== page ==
Massacre in Madison
It was bitter cold on the 19th of January in 1863. Thirteen ragged-looking men and boys walked listlessly along an old wagon track through the bottomlands of the Shelton Laurel River. North Carolina’s 64th Regiment of Confederate soldiers, several hundred in number, kept a close watch on the prisoners. At a bend in the river the army stopped. Five of the prisoners were lined up and shot. Then five more. Then the last three. David Shelton, 13, was among the last to be killed, having already witnessed his father and brother’s deaths. According to accounts, he begged to be spared for his mother’s sake, but mercy was denied.
There are many versions of the occurrences and tensions that led up to the Shelton Laurel Massacre. At the time, the allegiance of many in Madison County, particularly in Shelton Laurel, was with the Union, due in part to the fact that slavery was virtually nonexistent in a community as poor as theirs. One of the few people in Madison County to own slaves was Colonel Lawrence M. Allen of Marshall, leader of the 64th Regiment.
Still, at least an equal number of men from the area fought for the South. Many of the soldiers who originally made up the 64th Regiment were recruited (often forcefully) from Madison County, but many had defected to return home and provide for their families.
Remote Shelton Laurel was an ideal place for deserters to hide. As a means of punishing these men, the Confederate soldiers of Marshall, who were in charge of salt rations, decided to deny salt—the essential ingredient for preserving meat for the winter—to all Laurelites. The South had been forced to ration salt after the Union blocked delivery from Europe.
Desperate for survival, a band of raiders, led by Tennessee Unionist John Kirk, broke into the Marshall salt warehouse earlier that January and plundered about 50 bushels, much of which was said to have been taken to Tennessee.
As historian Dan Slagle, a distant cousin of two of the victims, wrote, “The salt situation alone did not lead to the killing in 1863. Troubles had been brewing in Madison beginning in 1861, when Neely Tweed killed the sheriff.”
The story goes that Tweed, who was married to one of the Sheltons, found out about Sheriff Ransom Pleasant Merrill’s unscrupulous business deals. One day on the street, Tweed confronted and shot the sheriff—who was a friend of Lieutenant Colonel James A. Keith of the 64th. Tweed was arrested but later escaped from custody with help from Laurelites, which enraged Keith.
Fueling further resentment, a feud between members of Kirk’s band and those of Allen’s regiment led to the pillage of Allen’s house, and the seizing of blankets and clothing, which were sorely needed. Allen was in Bristol that day, but his children were home suffering from scarlet fever. Two of them later died.
On hearing of the salt raid, Allen and his cousin, Keith, asked their commanding officer, General Henry Heth, for permission to lead a punitive expedition to Shelton Laurel. Heth, who commanded the Department of East Tennessee, authorized Keith to take a generous number of troops to put down any insurrection.
Keith and his men marched into Shelton Laurel, rounding up all the men and boys to serve as examples to would-be deserters and Union sympathizers. Because most of the men were absent, fighting or hiding, the women were tortured and forced to reveal the whereabouts of the men and the salt. Although 30 bushels of salt were recouped from places of concealment, no one knows whether any of it came from the raid, or whether it had been set aside in prescience before the war began. Fifteen men, either too old to fight or too young to be drafted, were captured. It’s likely that none of them were involved in the raid.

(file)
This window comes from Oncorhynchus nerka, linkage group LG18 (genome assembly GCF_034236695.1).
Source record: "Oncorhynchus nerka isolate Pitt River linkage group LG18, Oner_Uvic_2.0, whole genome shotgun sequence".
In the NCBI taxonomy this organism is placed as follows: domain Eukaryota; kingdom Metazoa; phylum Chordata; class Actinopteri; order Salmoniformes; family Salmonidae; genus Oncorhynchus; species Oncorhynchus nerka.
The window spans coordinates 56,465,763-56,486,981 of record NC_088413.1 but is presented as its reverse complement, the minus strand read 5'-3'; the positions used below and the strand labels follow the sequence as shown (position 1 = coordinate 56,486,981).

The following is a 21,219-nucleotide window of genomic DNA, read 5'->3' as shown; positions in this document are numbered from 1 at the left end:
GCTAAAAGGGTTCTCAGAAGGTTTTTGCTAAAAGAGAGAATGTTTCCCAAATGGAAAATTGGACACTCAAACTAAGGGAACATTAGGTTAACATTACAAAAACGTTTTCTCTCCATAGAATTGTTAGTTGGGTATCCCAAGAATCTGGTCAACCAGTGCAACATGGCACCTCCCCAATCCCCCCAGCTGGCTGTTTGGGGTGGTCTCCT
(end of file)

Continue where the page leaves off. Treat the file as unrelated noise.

Marched in the direction of Knoxville for a supposed trial, two of the prisoners managed to escape during a night of encampment. The remaining 13 were lined up and shot the following day. Several accounts state that the soldiers who at first refused to fire were ordered to do so or join the victims.
The bodies of the men were shoved into a shallow grave next to the river. Mothers and siblings later dug them up and transported them to a burial site on a hillside near the old Alleghany Church.
“It was a brave thing they did,” says Shelton family descendent Paula McAlister. “It was risky to bring them up and give the bodies a proper burial, and physically very difficult.”
For a hundred years, the grave site was left unmarked. In the 1960s, Bud Levi Shelton, a descendant of David and James Shelton, had two stones carved to mark the spot. Plain granite, they simply bear the names of the victims: James Shelton, David Shelton, James Shelton Jr., Azariah Shelton, William Shelton, Rod Shelton, Jasper Chandler, Ellison King, Hellen Moore, (young) David Shelton, James Metcalf, Wade Moore, and Joe Woods.
Resentments still remain over the Shelton Laurel Massacre, but as John C. Inscoe and Gordon B. McKinney wrote in The Heart of Confederate Appalachia: Western North Carolina in the Civil War, “The Shelton Laurel Massacre was not an isolated incident, nor can the severity of the atrocity committed be blamed solely on policy decisions or misjudgments on the part of commanders Heth, Allen, or Keith; rather it represented the most extreme manifestation of escalating tensions between lower-ranking troops and civilians, as guerilla warfare blurred the lines between combatants and noncombatants and obscured the rules of war that defined both.”